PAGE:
Test Taking Strategy
On verbal part of the GMAT, you will encounter about 14 Critical Reasoning questions of various
lengths (sometimes you will even need to scroll to read all the answer choices). In 99 per cent of
cases, you will have a short passage with one question right under it. The argument you meet
can be anything from a classical argument to an advertisement or a dialog. The questions will ask
you to manipulate the argument to weaken/strengthen it, find the conclusion, assumption,
explanation, do an inference, supplement a statement, or even tell how its parts are related to
each other. On average, you will have 1:50 for each question, but it is recommended that you try
to stay within 1:30 on CR (Critical Reasoning) questions since you will need to save some time
for Reading Comprehension.
It is recommended that you read through Kaplan's Verbal workbook or the Section of CR in the
Kaplan GMAT book with CD, 5th edition. Both of the books are good for building a solid
background; in our sessions, we will develop further the techniques described in these books, yet
will not rely on them for exercises or anything else.
First of all, Critical Reasoning is ability to reason clearly to evaluate and judge arguments. You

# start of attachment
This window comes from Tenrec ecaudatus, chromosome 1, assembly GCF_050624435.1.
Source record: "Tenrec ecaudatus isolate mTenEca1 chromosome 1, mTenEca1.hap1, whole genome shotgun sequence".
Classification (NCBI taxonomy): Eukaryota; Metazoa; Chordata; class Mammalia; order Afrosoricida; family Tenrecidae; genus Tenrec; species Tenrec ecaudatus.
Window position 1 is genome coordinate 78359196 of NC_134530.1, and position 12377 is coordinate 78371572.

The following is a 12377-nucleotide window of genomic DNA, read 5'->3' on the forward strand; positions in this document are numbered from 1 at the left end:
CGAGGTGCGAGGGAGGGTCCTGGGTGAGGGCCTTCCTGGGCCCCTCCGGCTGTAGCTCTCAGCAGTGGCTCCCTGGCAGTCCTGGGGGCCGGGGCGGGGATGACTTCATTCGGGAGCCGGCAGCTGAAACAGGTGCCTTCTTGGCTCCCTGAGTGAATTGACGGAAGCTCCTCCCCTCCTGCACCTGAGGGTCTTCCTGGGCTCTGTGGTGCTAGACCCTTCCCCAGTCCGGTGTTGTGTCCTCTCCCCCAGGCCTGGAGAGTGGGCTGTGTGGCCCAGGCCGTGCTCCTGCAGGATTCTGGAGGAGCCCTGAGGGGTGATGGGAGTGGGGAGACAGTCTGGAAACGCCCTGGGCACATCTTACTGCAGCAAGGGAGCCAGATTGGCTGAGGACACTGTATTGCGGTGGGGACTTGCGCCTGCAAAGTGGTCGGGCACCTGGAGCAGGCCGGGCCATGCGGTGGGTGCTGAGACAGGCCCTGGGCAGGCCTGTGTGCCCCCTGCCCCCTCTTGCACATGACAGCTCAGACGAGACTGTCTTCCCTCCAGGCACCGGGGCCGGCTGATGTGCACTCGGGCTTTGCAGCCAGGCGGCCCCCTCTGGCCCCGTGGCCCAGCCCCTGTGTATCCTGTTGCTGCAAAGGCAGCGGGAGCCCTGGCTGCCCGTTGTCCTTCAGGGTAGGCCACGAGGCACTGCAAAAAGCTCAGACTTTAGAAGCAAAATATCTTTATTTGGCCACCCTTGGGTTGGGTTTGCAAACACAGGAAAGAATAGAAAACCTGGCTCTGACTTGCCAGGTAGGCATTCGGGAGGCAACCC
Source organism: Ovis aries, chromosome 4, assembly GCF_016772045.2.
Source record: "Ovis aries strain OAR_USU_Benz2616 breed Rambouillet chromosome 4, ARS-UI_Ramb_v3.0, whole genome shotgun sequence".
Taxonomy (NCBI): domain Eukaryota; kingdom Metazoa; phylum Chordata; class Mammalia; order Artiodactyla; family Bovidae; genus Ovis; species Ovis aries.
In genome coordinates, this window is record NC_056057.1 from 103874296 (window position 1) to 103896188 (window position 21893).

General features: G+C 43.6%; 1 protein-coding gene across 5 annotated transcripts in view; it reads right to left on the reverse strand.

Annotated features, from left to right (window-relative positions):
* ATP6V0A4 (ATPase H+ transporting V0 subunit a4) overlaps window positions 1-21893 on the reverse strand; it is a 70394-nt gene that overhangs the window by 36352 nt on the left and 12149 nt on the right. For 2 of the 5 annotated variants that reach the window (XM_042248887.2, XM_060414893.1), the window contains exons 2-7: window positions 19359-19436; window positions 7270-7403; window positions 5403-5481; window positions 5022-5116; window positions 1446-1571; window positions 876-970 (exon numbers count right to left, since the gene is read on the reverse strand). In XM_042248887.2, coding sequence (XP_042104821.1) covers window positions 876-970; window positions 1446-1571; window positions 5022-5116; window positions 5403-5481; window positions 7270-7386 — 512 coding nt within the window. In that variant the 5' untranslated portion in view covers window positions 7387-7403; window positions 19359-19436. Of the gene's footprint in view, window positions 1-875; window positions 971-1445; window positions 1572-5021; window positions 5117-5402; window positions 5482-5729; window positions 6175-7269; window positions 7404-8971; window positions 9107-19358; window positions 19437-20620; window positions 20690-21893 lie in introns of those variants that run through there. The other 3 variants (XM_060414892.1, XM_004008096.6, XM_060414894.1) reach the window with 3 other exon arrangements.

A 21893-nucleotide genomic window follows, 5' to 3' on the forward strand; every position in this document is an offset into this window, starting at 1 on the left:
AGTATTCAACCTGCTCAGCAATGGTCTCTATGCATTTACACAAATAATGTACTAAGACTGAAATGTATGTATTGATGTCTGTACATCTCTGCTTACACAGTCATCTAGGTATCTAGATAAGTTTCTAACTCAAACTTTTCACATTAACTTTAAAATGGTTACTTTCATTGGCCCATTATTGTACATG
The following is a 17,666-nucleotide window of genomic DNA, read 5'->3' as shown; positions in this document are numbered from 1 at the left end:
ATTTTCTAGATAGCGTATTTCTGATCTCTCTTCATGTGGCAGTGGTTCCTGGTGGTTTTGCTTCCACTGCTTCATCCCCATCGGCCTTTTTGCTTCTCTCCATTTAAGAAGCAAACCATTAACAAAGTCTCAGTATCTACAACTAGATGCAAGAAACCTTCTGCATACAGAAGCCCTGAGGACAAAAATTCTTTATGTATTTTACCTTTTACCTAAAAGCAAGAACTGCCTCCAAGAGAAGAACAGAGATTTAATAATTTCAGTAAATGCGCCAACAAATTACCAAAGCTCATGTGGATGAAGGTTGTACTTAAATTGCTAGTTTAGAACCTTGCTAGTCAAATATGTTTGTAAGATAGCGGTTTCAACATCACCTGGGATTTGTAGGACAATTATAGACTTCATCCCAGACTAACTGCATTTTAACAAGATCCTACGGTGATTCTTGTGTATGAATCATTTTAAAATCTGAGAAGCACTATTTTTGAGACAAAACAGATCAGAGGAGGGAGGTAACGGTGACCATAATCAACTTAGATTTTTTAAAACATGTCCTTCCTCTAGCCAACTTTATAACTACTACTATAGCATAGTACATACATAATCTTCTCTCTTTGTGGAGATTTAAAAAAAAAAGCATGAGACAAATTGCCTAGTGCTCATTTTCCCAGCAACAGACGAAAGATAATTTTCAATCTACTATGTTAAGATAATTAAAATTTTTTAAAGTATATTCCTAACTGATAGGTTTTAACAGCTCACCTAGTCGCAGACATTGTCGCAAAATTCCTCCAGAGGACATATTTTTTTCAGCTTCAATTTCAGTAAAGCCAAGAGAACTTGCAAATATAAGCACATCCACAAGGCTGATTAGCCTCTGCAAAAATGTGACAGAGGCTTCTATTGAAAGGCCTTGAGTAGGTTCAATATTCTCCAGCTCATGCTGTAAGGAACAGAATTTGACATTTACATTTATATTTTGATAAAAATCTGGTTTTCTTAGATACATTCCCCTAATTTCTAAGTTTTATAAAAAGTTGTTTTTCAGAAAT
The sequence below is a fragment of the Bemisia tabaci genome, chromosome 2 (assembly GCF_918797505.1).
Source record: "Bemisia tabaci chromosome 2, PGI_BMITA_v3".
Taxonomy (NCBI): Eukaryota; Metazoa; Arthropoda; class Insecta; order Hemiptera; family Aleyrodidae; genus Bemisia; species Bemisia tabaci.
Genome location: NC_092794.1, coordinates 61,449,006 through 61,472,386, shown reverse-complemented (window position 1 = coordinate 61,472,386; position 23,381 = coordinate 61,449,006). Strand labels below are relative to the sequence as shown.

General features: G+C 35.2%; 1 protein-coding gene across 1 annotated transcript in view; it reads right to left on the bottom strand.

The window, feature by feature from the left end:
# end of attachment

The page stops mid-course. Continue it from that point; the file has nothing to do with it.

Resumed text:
are using this skill a lot during you everyday life while reading newspapers or watching movies.
When you think that the movie is pushing the limit of the Reasonable or the news sounds less
reasonable than the movie that was pushing the limit, you are using your CR skills to produce
these conclusions. Besides the Verbal part on the GMAT, you will also need good argumentative
skills to beat the essays since one of them is to construct an argument, and the other is to
evaluate one. As a rule, GMAT CR questions will ask you to manipulate the argument to
weaken/strengthen it, find the conclusion, assumption, explanation, do an inference or
supplement a statement, etc. Whatever it is that you have to do, you will need 2 things to
succeed: know the basic structure of arguments and clearly understand the argument.
In general, about 80% of GMAT arguments consist of evidence, usually 2 pieces, a conclusion -
the main point of an argument, and an assumption - the bridge between the evidence and
conclusion. The majority of the arguments you encounter on the test will be 3 step arguments:
Evidence1 + Evidence2 = Conclusion.